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3 Stocks to Prepare Your TFSA for a Potential Market Sell-Off

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Businessperson's Hand Putting Coin In Piggybank
Businessperson's Hand Putting Coin In Piggybank

Written by Amy Legate-Wolfe at The Motley Fool Canada

The fear index. It’s the nickname for the U.S. stock market’s volatility index. Traders look to it to see how much volatility is in the market at any given time. And of course, even just looking at it can bring fear. But it’s not just in the U.S. – being so close, Canadians and their Tax-Free Savings Accounts (TFSA) also stand to lose money should fear send the market falling.

So how should Canadians prepare their TFSA for a potential market sell-off? And do they really need to worry? Right now, the volatility index sits at 22.33. Anything higher than 20 implies a high-risk environment. Earnings could be the catalyst that either brings volatility up or down.

It’s no wonder then that Canadians have been flocking to value stocks instead of growth over the last few months. And honestly, it’s where you likely should have run to in the first place. But it’s never too late for long-term investors to get in on valuable action. And here are three to get you started.

Cargojet

Cargojet (TSX:CJT) may seem like a growth stock that TFSA investors might want to stay away from. However, with earnings on the way, analysts continue to dub the stock an outperformer. Further, it has a consensus target price of $249, representing a 42% upside as of writing.

This comes from the company making strong moves to grow at the right time. Before the pandemic, it already had a partnership with Amazon. Now, with e-commerce growth remaining strong, it has added 10 aircraft and two new destinations. Plus, B.C. flooding saw a huge increase in air freight with land travel impossible.

Today’s share price is a strong jumping in point for long-term investors and their TFSAs. The world shifted during the pandemic, and Cargojet is one company that will take advantage of this future shift to air cargo.

CIBC

Yes, the Big Six banks continue to trade at all-time highs. But looking at their price-to-earnings ratios, you wouldn’t know it. That also goes for Canadian Imperial Bank of Commerce (TSX:CM)(NYSE:CM), the third largest of the Big Six banks.

CIBC remains the top dividend provider of the Big Six for a TFSA, with a 3.9% dividend yield. Yet before the pandemic, those yields were around 5%, which means another boost could be coming. And trading at just 11.8 times earnings, it’s certainly a deal. This comes from planning for a pullback, and taking advantage of the housing market. Not to mention a record year for revenue growth, and improving its business by investing in tech.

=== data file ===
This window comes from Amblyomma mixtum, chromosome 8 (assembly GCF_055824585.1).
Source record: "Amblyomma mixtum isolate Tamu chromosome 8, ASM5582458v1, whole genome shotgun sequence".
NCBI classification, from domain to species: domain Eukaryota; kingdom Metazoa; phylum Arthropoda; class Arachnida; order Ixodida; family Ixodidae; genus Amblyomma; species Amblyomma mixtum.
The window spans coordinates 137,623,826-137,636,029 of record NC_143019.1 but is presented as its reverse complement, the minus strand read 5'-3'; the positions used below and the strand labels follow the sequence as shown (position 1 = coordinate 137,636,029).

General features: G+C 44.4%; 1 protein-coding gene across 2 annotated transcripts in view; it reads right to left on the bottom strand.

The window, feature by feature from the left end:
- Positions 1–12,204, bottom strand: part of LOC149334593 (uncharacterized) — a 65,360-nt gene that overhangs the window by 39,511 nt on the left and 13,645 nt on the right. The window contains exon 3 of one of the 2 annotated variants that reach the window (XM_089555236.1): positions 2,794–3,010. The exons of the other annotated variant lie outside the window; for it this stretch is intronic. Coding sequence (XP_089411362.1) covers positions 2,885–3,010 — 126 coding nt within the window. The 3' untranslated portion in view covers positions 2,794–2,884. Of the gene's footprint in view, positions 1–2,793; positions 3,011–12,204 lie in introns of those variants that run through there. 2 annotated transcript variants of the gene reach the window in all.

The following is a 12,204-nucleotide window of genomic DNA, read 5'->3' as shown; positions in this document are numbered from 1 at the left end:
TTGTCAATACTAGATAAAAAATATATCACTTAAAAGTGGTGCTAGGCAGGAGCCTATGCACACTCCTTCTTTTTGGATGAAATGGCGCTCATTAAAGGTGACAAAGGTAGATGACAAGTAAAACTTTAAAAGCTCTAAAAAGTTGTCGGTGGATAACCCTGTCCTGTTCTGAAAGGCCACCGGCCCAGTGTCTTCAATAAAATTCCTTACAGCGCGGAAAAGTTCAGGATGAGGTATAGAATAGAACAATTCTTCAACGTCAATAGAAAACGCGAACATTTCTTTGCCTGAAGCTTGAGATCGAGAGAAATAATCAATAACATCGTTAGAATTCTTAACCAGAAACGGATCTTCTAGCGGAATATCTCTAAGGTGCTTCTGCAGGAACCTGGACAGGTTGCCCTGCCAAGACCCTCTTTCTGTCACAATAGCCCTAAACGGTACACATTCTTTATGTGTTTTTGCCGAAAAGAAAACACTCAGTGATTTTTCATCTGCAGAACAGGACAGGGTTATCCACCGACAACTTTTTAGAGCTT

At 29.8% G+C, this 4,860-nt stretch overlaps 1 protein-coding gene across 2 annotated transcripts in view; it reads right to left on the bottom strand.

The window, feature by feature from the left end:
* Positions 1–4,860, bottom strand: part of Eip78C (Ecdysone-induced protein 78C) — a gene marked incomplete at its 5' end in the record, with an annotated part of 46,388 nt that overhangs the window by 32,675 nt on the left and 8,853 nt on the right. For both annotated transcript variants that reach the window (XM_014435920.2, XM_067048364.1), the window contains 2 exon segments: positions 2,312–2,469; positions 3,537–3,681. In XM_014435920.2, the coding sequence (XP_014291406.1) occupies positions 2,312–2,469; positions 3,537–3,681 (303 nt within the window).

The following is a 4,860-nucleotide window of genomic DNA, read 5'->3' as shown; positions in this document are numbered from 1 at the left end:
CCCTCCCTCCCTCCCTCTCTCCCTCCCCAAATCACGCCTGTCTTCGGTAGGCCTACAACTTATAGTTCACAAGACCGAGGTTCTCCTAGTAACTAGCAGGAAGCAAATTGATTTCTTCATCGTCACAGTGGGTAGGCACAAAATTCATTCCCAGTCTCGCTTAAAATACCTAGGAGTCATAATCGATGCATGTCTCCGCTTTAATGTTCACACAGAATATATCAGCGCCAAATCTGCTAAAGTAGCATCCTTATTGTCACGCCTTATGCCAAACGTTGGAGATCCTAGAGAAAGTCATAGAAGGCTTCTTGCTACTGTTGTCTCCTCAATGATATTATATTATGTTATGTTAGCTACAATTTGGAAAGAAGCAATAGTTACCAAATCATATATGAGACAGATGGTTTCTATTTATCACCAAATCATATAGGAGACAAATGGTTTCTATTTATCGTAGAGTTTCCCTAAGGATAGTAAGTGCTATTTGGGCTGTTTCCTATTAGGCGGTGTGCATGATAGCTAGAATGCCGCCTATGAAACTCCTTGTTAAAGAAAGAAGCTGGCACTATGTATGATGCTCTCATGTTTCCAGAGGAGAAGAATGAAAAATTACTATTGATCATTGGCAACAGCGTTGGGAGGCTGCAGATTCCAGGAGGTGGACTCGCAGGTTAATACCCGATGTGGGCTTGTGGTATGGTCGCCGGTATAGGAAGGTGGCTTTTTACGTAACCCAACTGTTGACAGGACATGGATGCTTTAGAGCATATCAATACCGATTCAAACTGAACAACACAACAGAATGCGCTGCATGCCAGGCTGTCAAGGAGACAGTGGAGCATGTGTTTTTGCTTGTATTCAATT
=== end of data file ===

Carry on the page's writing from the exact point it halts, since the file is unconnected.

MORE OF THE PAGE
CIBC is likely to continue thriving well beyond the pandemic, and is the perfect defensive stock to have in a TFSA should the market fall.

Alimentation Couche-Tard

Finally, whether the pandemic continues or not Alimentation Couche-Tard (TSX:ATD) seems to be on the road to recovery. The owner of Circle K stores and partner of Esso continues to add even more global locations under its banner. And this has seen revenue soar in the last year.

Yet again, it remains a deal as it climbs back from the depths of pandemic-fuelled fear. Especially considering it just bumped its dividend by a whopping 26% two months ago. Long-term investors should jump on this stock as a long-term investment, and do well to hold on as it continues its growth-via-acquisition strategy. It’s certainly bound to bring in cash for a TFSA long after any market pullback.

The shares are up 34% in the last year, with an analyst target price of $58. This is a potential upside of 14% as of writing.

The post 3 Stocks to Prepare Your TFSA for a Potential Market Sell-Off appeared first on The Motley Fool Canada.

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John Mackey, CEO of Whole Foods Market, an Amazon subsidiary, is a member of The Motley Fool’s board of directors. Fool contributor Amy Legate-Wolfe owns CANADIAN IMPERIAL BANK OF COMMERCE and CARGOJET INC. The Motley Fool owns and recommends Alimentation Couche-Tard Inc. and CARGOJET INC. The Motley Fool recommends Amazon.

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